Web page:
Friday, 5 August 2022

Parashat Devarim (Shabbat Chazon): We're Coming Home

I think that I speak for virtually every English person in this country and abroad (unless you're also German) in expressing my delight at the breathtaking and historic achievement that took place on Sunday at Wembley Stadium.  A huge mazel tov to the Lionesses as a result of becoming the football champions of Europe.  The ‘Beautiful Game’ has finally come home!

The ladies have faced an uphill struggle to gain recognition for Women’s Football, having overcome enormous challenges to reach this point.  I am certain that this will be the springboard to an exciting future for the sport across the country.

As Jews, we understand what it means to achieve something significant after negotiating barriers that seemed insurmountable.  Often, we constructed obstacles ourselves because of the short-term and thoughtless decisions our ancestors made.  Something that seemed right at that moment led us into unchartered waters, that changed the course of our history.  When we should have taken a turn, that would have greatly advanced our development, we balked and instead turned around, and ground to a halt.  On occasions, when we could have planted trees and benefitted from their fruit, instead we cut them down before they had a chance to grow.

Which is why tomorrow, on Tisha B'Av (the ninth of Av) which is without a doubt the saddest day in our annual calendar, we should be reflecting on the tragic ramifications of our decisions.  Were it not for it being Shabbat, we would be doing so, right now.

Moshe, our greatest leader, describes his frustration with the nation to whom he dedicated his adult life:


Deuteronomy 1:12

But how can I bear alone all your problems, your burdens, and your disputes?

דברים א׳:י״ב

אֵיכָ֥ה אֶשָּׂ֖א לְבַדִּ֑י טׇרְחֲכֶ֥ם וּמַֽשַּׂאֲכֶ֖ם וְרִֽיבְכֶֽם׃

Chazal, our Sages ensured that, for this Parashah to have the most resonance, it had to be read on Shabbat Chazon, the Shabbat which precedes Tisha B'Av, when we recite the Megillah that shares its name with the first word of this verse.  Megillat Eichah or Lamentations initiates and then encapsulates the very essence of the day itself.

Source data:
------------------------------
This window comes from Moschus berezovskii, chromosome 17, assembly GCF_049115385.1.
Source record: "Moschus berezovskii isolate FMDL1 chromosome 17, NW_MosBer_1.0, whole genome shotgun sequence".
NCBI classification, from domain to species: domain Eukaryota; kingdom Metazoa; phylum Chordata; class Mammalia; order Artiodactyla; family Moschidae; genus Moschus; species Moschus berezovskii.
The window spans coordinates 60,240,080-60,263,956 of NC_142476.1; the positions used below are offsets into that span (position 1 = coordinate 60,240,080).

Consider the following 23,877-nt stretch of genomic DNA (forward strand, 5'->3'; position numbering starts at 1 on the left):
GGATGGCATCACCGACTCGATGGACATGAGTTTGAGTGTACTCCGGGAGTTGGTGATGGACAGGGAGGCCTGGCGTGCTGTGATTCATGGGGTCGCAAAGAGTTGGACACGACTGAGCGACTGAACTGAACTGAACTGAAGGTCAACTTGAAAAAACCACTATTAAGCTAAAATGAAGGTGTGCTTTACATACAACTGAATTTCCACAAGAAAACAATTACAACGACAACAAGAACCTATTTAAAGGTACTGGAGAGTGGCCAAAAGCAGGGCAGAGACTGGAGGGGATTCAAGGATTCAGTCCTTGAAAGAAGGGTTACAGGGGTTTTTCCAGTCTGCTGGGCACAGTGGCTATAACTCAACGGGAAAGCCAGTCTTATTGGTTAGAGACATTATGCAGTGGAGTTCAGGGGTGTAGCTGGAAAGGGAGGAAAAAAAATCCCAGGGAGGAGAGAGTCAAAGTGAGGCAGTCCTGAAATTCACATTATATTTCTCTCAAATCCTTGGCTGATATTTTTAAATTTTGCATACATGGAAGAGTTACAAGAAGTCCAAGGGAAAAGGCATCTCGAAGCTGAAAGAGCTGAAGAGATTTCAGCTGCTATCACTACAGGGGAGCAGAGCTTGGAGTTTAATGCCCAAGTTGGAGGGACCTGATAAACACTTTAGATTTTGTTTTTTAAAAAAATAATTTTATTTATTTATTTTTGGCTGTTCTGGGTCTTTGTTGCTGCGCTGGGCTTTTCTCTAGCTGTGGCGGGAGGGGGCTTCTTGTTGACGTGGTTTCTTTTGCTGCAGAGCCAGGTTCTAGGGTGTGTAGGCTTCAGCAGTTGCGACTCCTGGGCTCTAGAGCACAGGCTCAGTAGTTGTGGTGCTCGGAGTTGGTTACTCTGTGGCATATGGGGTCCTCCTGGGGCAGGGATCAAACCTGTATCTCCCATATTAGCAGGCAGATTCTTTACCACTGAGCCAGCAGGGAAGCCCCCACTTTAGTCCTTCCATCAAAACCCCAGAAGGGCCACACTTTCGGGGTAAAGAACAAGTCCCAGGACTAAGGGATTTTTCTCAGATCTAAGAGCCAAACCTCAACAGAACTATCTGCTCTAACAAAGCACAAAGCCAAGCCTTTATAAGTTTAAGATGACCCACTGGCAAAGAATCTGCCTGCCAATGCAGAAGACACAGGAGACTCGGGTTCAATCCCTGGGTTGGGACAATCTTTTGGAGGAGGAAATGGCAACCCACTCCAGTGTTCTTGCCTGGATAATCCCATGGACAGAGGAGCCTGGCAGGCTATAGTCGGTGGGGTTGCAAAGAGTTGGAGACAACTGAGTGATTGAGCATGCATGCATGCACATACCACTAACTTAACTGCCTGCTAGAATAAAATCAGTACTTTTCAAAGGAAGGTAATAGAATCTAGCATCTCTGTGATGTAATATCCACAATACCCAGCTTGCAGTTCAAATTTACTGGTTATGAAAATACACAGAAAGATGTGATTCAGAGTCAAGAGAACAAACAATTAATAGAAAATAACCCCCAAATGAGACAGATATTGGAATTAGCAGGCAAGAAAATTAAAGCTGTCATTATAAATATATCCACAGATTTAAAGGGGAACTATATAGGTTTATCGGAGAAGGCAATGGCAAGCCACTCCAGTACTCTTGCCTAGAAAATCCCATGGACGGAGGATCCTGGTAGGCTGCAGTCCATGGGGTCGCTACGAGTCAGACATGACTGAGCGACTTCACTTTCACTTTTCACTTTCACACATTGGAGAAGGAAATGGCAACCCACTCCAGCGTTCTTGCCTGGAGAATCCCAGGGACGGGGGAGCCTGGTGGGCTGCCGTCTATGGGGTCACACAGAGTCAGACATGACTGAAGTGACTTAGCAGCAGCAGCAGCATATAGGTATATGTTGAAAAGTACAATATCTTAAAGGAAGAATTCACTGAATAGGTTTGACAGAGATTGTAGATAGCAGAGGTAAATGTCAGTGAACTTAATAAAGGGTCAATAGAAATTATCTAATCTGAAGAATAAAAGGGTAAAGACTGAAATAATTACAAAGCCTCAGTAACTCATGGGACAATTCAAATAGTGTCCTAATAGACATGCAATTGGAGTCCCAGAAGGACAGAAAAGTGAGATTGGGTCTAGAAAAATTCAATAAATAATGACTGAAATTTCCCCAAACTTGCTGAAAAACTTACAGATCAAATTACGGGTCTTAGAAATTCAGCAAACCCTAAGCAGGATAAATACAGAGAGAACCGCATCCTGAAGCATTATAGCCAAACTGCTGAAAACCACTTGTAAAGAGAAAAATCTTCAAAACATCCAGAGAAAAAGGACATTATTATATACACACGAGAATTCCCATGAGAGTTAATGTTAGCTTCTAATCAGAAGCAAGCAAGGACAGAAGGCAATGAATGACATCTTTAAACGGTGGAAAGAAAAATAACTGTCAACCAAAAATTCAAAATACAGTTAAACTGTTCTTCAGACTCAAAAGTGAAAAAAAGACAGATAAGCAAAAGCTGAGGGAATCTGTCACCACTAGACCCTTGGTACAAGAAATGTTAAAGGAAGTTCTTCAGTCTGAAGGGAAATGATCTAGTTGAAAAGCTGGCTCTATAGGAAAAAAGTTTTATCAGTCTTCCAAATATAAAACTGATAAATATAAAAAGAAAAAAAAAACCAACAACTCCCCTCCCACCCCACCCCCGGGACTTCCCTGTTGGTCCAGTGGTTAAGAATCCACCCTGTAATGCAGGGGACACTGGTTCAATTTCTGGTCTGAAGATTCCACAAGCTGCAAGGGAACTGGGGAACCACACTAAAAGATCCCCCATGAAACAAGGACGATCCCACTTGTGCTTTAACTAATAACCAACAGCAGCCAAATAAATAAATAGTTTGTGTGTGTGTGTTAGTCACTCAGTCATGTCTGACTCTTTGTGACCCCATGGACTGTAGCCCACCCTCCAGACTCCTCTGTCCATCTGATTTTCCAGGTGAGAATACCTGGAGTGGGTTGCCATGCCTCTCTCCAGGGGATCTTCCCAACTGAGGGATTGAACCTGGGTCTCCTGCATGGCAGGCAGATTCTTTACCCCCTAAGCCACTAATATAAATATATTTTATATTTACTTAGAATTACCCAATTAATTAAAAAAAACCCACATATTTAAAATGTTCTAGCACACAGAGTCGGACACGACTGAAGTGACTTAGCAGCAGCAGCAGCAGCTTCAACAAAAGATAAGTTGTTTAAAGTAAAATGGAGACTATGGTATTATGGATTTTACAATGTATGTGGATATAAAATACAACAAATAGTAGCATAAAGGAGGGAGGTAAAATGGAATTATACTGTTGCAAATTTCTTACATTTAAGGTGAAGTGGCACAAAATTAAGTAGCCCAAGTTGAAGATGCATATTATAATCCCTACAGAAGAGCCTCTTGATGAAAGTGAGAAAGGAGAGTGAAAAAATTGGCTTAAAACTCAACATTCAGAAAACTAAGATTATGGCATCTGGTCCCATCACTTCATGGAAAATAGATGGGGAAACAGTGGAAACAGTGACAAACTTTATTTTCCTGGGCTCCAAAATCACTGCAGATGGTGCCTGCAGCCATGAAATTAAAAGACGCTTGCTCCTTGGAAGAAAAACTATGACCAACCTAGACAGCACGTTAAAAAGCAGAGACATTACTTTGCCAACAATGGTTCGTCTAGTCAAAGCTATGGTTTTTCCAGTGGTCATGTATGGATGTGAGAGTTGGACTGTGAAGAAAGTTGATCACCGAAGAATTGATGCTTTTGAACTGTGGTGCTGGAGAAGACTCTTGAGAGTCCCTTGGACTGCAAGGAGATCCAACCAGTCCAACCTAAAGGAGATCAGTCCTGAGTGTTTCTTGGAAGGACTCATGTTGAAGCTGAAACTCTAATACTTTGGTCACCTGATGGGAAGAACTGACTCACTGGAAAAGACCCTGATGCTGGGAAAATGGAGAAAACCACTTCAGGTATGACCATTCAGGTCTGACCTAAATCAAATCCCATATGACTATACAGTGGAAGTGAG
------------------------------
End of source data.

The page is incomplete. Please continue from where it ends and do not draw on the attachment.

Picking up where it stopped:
·         How could these events befall our people?

·         How do they continue to inform our past and help us make sense of our present?

·         How can they help us to forge our future?

Megillat Eichah is the first step on our journey in helping us to answer these questions.

It is five weeks before Moshe Rabbeinu (Moses our teacher) is about to mark his 120th birthday and reach heaven, but not Israel.  The man who vociferously argued with Gd against taking on the job of leading this problem-ridden, quarrelsome and argumentative nation out of Egypt, through the desert and into the land of Israel, is poised to deliver the three greatest oratories in the entire Tanach.  At the age of 119!

I am a teacher and have been for nearly fifteen years (actually more, but I took a break from formal education to learn how to become another kind of educator).  We know what it feels like to be teaching children at the end of the academic year.  What began back in September as an enthusiastic quest to mould young minds with inspirational and life-changing ideas, the like they had not hitherto experienced, feels like a distant dream by the time you stand in front of a class in mid to late July!

The children are frustrated and bored and 'smell the summer' air circulating around the classroom.  If you're fortunate, you have an air-conditioning unit to make life a little more palatable.  If you're not, you are spending tortuous hours with students who are wilting before your eyes.

If I, a simple teacher, am struggling to make it through a year without collapsing from fatigue, can you imagine what it must have been like for a person of the calibre of Moshe?  He carried not one but two generations through the desert.  He was responsible for the fate of millions of grumpy, stubborn and forlorn individuals.  A 'stiff-necked-people' who no less than Gd Himself wanted to wipe out numerous times.  Can you blame him for asking how he alone, can bear their difficult temperament?  Yet, here he is, nearly forty years on, refusing to give up on them.  Goading and inspiring them in equal measure.  Warning them of what would happen if they didn't heed his counsel and preparing them for the next chapter in their national development.  Five weeks shy of his 120th birthday and with the knowledge that after everything he had achieved, he would not be there to lead them into the Land.